view counter

The findings of fact made below are very brief and may be summarized as follows: The plaintiff-appellant, at all times, was aware of the fact that the policy did not cover the gas distribution system; the explosion was caused by a defect in the distribution system; the policy was in the plaintiff's possession and he had a duty to read and become acquainted with its terms; that the insurer committed no acts amounting to a waiver or an estoppel and did not mislead the plaintiff or other insured. It must be observed that these findings are, in the final analysis, either findings of ultimate facts, without supporting findings of basic facts, or conclusions of law. Nevertheless, the evidence is not in conflict and the basic facts necessary to a disposition of the case are not in dispute. We may therefore dispose of the controversy on the record before us.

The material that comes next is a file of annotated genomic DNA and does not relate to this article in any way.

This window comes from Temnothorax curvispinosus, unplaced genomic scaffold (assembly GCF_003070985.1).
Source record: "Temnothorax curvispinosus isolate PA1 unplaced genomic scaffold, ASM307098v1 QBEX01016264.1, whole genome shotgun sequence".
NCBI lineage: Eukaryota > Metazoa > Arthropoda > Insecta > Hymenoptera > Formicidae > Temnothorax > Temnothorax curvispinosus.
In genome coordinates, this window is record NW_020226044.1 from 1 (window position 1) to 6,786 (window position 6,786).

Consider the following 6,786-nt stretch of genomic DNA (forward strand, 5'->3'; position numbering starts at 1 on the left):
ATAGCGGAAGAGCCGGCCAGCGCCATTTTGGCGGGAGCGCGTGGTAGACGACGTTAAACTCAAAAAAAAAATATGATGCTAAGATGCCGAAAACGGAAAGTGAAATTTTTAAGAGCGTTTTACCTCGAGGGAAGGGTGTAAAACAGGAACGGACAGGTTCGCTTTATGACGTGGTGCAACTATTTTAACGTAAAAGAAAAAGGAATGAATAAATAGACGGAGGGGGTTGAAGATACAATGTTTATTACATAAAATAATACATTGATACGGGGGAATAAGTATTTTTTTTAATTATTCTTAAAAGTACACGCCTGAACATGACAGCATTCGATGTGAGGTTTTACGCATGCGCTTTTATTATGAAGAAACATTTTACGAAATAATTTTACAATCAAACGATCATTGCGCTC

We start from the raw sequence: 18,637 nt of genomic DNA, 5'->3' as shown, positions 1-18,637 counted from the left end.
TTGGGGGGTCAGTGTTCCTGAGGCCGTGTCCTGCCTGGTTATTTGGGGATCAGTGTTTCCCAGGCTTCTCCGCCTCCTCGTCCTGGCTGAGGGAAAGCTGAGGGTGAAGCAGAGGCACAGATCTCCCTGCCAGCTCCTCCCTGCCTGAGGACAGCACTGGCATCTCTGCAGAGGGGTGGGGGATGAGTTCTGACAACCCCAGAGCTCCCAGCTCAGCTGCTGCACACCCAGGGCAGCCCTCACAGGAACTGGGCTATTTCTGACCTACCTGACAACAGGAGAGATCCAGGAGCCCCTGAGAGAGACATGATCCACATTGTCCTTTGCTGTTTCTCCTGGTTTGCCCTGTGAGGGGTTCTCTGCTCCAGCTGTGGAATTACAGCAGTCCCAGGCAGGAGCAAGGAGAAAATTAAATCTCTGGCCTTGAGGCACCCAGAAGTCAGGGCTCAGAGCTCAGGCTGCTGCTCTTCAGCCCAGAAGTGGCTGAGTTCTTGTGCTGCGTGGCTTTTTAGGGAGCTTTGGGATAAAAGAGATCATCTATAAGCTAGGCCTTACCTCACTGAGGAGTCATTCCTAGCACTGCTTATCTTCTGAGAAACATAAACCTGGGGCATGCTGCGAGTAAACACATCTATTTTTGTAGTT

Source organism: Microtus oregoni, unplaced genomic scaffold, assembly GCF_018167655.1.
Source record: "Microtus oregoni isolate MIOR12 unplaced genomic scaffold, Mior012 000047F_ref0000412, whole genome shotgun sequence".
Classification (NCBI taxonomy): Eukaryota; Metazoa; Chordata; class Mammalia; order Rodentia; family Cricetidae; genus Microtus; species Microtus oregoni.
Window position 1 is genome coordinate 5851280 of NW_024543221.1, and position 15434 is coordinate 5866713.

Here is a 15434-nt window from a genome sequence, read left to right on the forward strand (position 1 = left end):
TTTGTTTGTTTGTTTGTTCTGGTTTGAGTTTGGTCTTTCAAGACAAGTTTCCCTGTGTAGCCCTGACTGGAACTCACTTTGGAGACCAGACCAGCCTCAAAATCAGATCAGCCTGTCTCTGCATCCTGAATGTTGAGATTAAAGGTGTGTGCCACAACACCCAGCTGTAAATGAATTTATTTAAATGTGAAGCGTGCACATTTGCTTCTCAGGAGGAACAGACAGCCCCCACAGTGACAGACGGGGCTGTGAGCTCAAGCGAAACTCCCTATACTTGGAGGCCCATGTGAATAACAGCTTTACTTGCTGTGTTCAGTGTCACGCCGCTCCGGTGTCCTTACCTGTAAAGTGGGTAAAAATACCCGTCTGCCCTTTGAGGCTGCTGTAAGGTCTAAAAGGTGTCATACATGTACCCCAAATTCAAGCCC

At the outset, we think this case is controlled by the long established rule that a liability insurance carrier, which assumes and conducts the defense of an action brought against its insured with knowledge of a ground of forfeiture or noncoverage under the policy, and without disclaiming liability or giving notice of a reservation of its right to deny coverage, is thereafter precluded in an action upon the policy from setting up the ground of forfeiture or noncoverage as a defense. In other words, the insurer's unconditional defense of an action brought against its insured constitutes a waiver of the terms of the policy and an estoppel of the insurer to assert the defense of noncoverage. New Jersey Fidelity & Plate Glass Ins. Co. v. McGillis, 10 Cir., 42 F.2d 789; Schmidt v. National Auto. & Cas. Ins. Co., 8 Cir., 207 F.2d 301, 38 A.L.R.2d 1142; General Tire Co. of Minneapolis v. Standard Acc. Ins. Co., 8 Cir., 65 F.2d 237; Claverie v. American Casualty Co. of Reading, Pa., 4 Cir., 76 F.2d 570, cert. denied, 296 U.S. 590, 56 S.Ct. 102, 80 L.Ed. 417; 29A Am. Jur., Insurance, § 1465, pp. 577-579; 45 C.J.S. Insurance § 714, pp. 684-690; Annot.'s, 81 A.L.R. 1326 and 38 A.L.R.2d 1148. Judge Breitenstein, speaking for this Court, in Harbin v. Assurance Company of America, 308 F.2d 748, 749, recognized the difficult position an insurer sometimes finds itself in, in undertaking the defense of an action brought against its insured, and said: